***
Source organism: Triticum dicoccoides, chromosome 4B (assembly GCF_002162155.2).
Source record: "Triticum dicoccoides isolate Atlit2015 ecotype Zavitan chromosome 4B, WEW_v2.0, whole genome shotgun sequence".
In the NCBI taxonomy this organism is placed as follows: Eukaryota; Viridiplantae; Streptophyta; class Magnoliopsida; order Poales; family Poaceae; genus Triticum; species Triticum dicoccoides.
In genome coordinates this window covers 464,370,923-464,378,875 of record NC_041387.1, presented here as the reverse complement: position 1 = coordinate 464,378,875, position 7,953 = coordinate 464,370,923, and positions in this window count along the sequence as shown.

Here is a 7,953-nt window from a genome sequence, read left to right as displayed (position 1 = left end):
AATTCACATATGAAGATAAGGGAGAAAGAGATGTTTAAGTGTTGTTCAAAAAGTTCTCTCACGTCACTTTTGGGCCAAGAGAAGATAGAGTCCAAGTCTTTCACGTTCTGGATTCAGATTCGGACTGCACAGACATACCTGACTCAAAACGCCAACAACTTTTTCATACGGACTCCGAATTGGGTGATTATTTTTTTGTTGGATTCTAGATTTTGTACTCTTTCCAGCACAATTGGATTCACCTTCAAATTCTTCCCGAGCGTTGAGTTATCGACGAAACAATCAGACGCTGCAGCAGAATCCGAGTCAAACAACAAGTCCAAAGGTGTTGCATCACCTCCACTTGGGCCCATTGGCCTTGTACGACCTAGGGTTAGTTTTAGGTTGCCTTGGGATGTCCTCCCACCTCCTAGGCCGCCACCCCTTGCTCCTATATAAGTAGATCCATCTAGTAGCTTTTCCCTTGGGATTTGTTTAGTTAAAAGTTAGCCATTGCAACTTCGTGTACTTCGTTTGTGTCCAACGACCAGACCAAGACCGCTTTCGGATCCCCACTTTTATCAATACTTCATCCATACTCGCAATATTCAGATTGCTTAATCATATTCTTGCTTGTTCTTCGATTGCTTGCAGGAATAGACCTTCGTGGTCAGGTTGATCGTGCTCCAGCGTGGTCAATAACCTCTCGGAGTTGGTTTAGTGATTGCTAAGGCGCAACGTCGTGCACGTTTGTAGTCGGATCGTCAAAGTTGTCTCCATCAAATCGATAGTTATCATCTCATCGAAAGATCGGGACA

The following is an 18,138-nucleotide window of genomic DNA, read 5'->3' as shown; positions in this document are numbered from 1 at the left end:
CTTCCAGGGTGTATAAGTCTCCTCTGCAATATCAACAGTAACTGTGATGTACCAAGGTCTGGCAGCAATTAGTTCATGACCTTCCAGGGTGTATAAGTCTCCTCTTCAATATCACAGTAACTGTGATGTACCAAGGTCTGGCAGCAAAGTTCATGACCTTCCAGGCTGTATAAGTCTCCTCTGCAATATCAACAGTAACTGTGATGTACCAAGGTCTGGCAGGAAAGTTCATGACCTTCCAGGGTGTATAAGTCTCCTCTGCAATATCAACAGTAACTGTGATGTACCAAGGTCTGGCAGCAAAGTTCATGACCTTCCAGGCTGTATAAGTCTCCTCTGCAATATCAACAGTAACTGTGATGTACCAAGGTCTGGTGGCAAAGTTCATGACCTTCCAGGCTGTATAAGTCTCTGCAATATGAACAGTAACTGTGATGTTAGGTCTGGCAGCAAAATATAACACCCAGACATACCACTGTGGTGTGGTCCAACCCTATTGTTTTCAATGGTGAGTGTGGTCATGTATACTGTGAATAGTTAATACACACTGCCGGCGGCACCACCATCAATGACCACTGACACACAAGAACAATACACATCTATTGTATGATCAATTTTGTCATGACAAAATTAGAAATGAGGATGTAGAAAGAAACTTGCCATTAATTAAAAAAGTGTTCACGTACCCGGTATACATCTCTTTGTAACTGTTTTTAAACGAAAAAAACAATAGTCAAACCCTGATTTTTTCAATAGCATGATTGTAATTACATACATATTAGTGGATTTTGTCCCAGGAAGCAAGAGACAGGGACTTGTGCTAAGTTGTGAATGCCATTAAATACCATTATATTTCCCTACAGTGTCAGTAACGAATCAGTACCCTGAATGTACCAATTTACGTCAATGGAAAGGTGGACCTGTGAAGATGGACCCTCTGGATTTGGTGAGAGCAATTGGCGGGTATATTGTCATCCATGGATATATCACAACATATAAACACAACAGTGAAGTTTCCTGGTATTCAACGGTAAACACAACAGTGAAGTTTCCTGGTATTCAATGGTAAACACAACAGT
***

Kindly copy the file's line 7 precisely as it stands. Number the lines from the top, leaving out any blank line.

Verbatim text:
The following is an 18,138-nucleotide window of genomic DNA, read 5'->3' as shown; positions in this document are numbered from 1 at the left end: